by Hendrika Vande Kemp, Graduate School of Psychology, Fuller Theological Seminary*
Biography of Virginia Staudt Sexton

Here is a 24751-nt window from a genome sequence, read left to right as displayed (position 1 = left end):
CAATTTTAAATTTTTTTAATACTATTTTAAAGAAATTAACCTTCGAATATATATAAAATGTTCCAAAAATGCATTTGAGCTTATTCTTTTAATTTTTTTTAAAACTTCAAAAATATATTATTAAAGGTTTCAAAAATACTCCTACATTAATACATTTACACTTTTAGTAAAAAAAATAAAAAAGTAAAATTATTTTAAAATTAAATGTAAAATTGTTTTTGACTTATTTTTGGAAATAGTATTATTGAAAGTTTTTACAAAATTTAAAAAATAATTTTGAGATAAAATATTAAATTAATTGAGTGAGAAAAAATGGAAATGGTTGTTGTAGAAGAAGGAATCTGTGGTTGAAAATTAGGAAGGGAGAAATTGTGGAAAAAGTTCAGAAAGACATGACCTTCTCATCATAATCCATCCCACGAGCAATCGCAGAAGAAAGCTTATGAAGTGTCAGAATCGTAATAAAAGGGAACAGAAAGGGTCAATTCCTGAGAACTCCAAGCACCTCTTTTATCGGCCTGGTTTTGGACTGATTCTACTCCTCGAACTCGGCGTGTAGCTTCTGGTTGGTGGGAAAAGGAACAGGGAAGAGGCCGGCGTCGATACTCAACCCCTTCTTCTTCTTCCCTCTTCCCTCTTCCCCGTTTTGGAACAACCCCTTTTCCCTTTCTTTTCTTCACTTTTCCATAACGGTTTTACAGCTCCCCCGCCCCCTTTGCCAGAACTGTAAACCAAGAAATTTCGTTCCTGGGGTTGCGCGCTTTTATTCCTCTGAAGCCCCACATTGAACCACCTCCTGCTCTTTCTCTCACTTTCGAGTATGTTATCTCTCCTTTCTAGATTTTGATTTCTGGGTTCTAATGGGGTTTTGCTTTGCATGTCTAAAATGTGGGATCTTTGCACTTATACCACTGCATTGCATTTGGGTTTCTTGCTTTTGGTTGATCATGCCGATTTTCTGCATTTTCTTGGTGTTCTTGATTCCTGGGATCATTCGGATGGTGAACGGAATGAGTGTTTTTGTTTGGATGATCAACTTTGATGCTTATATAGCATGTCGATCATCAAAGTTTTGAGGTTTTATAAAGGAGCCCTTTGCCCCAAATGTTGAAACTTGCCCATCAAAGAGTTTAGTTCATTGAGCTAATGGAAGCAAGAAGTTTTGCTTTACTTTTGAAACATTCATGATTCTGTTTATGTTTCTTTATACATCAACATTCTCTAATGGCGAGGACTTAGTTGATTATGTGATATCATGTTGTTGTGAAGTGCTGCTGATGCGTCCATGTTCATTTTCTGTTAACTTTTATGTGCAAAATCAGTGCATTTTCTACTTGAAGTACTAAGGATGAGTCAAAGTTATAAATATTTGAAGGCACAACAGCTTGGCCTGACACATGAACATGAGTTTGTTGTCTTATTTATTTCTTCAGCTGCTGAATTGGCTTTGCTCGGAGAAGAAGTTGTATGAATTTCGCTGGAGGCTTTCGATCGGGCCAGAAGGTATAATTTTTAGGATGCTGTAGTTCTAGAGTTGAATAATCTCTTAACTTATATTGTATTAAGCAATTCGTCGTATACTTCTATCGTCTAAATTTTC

Virginia Mary Staudt was born in New York City on 30 August 1916, the younger of two daughters of Kathryn Burkard and Philip Henry Staudt. Staudt majored in classics at Hunter College (CUNY) and graduated magna cum laude in 1936. During the Depression and war years she was employed by the St. Peter and St. Paul's School (1936-1939), Hunter High School (1939), and the New York City Department of Welfare (1938-1944). During these years Staudt began graduate study at Fordham University, earning the M.A. (1941) and the Ph.D. (1946). She launched her career as Guidance Director and faculty member at the Notre Dame College of Staten Island (1944-1952). In 1952, supported by a Ford Foundation Faculty Fellowship, Staudt began a year of graduate study in clinical psychology and neuroanatomy at Columbia University. In 1953 she accepted a faculty position at Hunter College (now Herbert H. Lehman College), where she taught until her retirement in 1979. She spent her remaining years as Distinguished Professor at St. John's University. On 21 January 1961, Staudt married Fordham English professor Richard Sexton, a widower with four children. Richard Sexton died in January 1997. Virginia Staudt Sexton died in Cincinnati, Ohio on 24 May 1997. Her biography has been included in numerous biographical reference works, and her obituary will appear in the American Psychologist and The International Journal for the Psychology of Religion. A bibliography and extensive details of Sexton's career are included in the chapter by Denmark & Russo (1990). Here I will focus primarily on Sexton's contributions to the psychology of women.